For retirement security, clients should own inflation-protected bonds, said Nancy Davis, chief investment officer and managing partner at Quadratic Capital Management, an asset management firm in New York and Greenwich, Conn.

This was one of the opening remarks in a three-member panel discussion on asset allocation at Financial Advisor magazine’s Inside Alternatives conference earlier this week.

Davis explained that TIPS, or Treasury Inflation-Protected Securities, have “gotten really cheap” as people expect the Fed to get inflation in line. But Davis isn’t so sure that’s going to happen. In any case, these Treasury bonds provide long-term protection. When inflation rises, TIPS adjust their principal amounts upward to maintain their value.

Kristina Hooper, chief global market strategist at Invesco in New York, said investors had hoped the Fed would cut interest rate in the next year. But they are no longer optimistic about that. Instead, they are assuming that high rates will be around for some time, she said, which is creating market jitters.

Every new data point indicates rates could stay higher for longer—such as the most recent jobs report, showing more employment openings than expected—generates undue volatility, she said. “There is a heightened sensitivity right now,” she said. “But I do believe that markets are overreacting.”

Jack Ablin, CIO at Cresset Capital in Chicago, observed that inflation and interest rates tend to swing in 20- or 30-year cycles. He noted that the outsourcing of labor to other countries helped stave off a degree of inflation in the U.S. in recent years, but that trend has “played out,” he said, and is “already starting to reverse.”

This is among the reasons he believes that inflation will trend higher, he said.

He added, however, that interest rates are probably near a “cyclical peak.”

The recent, sudden surge in long-term interest rates to 16-year highs may be driven by concern over federal debt levels, he said, with the recent selloff in bonds a reflection of fears about “the viability of the U.S Treasury.” At current interest rates, he noted, the interest on the national debt will soon surpass defense spending.

Nevertheless, he contended that the current high yield on Treasurys is “a good deal [and] a good opportunity to buy TIPS,” he said.

The discussion moved to alternative assets. To what extent should they be part of a client’s portfolio nowadays?

“There is no alternative to diversification,” said Hooper. “And that means broad diversification—equities, fixed income, and alternatives.” Within those major asset classes, she recommended further diversification, she said. Clients should have positions in private credit, private equity, and “perhaps some hedge-fund exposure and commodities,” she said.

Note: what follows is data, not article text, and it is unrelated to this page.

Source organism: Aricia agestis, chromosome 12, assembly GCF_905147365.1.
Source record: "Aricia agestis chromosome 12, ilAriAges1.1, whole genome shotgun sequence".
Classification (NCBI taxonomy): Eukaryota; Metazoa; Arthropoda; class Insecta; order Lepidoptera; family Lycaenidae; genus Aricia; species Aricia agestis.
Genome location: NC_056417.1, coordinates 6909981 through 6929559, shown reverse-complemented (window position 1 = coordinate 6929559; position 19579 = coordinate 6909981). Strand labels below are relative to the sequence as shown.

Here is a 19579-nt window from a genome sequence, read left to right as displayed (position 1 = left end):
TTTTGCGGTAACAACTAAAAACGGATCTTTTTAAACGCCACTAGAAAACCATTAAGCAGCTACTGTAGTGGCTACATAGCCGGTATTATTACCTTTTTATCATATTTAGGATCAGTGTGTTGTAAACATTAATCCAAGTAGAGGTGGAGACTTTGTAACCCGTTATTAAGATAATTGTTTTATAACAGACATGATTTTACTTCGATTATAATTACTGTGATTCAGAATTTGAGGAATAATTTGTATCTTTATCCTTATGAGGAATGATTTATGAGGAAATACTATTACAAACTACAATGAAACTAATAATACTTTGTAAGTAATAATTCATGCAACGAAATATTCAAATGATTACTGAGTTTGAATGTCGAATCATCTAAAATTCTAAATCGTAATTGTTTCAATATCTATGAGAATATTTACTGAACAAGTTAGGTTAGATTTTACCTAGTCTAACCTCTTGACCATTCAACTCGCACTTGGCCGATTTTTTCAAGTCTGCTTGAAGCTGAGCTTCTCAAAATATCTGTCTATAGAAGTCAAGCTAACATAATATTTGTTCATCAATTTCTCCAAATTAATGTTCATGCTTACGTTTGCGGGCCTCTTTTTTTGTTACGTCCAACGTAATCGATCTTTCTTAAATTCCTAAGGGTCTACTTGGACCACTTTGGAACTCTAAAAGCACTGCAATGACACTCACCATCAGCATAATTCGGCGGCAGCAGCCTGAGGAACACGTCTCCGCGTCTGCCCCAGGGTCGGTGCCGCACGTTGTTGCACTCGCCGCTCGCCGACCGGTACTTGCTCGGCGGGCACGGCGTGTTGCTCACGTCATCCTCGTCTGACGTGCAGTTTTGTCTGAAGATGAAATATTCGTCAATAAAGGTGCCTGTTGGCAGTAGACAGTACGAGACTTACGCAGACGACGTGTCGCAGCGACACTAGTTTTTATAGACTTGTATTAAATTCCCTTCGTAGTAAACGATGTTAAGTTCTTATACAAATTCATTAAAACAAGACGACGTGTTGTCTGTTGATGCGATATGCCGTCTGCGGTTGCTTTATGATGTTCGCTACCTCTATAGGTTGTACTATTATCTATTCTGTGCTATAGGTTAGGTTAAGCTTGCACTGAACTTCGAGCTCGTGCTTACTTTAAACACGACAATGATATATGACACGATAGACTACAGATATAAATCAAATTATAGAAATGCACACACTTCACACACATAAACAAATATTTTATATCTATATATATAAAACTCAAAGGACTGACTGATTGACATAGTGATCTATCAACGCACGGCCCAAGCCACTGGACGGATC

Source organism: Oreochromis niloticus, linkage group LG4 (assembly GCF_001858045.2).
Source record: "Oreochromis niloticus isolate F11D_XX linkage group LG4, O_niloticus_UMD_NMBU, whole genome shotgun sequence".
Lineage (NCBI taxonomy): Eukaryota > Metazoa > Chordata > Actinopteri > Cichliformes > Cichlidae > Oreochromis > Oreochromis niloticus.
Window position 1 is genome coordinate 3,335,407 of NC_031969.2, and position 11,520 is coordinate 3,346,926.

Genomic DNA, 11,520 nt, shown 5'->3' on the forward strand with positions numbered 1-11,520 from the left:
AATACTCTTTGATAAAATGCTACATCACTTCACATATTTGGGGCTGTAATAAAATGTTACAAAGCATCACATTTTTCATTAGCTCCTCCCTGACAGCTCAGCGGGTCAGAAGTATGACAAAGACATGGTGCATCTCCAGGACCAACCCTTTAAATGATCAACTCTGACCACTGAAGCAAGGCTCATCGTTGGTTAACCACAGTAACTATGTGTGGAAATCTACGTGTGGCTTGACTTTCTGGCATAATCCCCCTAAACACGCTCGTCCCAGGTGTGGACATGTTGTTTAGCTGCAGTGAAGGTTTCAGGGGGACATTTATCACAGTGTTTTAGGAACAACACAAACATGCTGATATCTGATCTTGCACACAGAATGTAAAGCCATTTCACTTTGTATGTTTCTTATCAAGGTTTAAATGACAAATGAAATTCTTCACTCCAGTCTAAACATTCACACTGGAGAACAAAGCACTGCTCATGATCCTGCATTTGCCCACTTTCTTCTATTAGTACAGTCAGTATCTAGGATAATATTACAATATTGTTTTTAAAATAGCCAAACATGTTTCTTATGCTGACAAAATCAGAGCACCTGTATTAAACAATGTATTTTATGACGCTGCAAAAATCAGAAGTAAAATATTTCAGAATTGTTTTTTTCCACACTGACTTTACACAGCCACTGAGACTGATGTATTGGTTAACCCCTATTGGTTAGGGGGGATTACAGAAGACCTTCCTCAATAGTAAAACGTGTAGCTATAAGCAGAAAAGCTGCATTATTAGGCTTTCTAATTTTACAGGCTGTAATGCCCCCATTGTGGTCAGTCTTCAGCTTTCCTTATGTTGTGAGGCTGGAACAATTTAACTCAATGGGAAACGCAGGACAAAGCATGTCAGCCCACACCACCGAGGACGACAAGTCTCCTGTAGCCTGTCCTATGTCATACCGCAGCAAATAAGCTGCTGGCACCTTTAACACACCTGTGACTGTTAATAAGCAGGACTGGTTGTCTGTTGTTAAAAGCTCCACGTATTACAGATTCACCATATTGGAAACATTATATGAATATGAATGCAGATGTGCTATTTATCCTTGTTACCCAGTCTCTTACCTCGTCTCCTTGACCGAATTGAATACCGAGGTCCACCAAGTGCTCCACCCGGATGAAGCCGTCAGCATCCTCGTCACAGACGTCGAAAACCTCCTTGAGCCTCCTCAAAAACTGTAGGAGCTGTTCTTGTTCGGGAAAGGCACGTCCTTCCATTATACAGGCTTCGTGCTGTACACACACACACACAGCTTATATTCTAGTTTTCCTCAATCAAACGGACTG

Alternatives are “an attractive diversifier,” she continued. More and more investors and advisors are recognizing their potential. She expects that clients will end up with somewhere between 10% and 30% of their portfolio in alternatives.

In response to a question about 60-40 portfolio diversification, referring to 60% equities and 40% fixed income, she acknowledged that this allocation is more attractive today than it was a few years ago, when bonds were near zero. But it’s better still to leave room for alternative assets. “I argue that a 50-30-20 or a 50-35-15 portfolio looks even more attractive,” she said.

Panel members also recommended foreign investments as another area of diversification.

“There are a lot of opportunities outside the U.S., with far more attractive valuations,” said Hooper. “Part of my mantra is, ‘diversify your income sources.’ And dividend yields elsewhere are very attractive and, in many cases, at higher levels than in the U.S.”

In addition to alts, she said, having a portion of equity and fixed income portfolios in international markets is “a very important part of getting allocations right for the future.”

Ablin agreed. One of the reasons the U.S. has come out of the pandemic lockdown so well, he said, is that we “spent our way through it.” One result is that international markets—particularly developed ones, he said—are at a “valuation discount” compared to the U.S.

Besides international equities and bonds, many currencies are relatively cheap, too, he said. “You shouldn’t be surprised that a lot of Americans are taking trips to Japan now because they can go there and live like kings and queens,” he said.

He’s less enthusiastic about emerging markets, though. While this might be a good moment to buy yens and euros, he said he’s “not inclined to double-down on emerging markets right now.”

Asked about her views on inflation around the world, Davis stressed that “Inflation is global, with the exception of the Chinese.”

This is why inflation protection is so vital, she said.

“In the real world, inflation is like a thief in the night. I don’t want to bet my life savings [on the Fed’s getting inflation down],” she said. People should own inflation-protected bonds as a key asset class, she insisted, especially as they near retirement. Not doing so “could really impact your quality of life,” she said.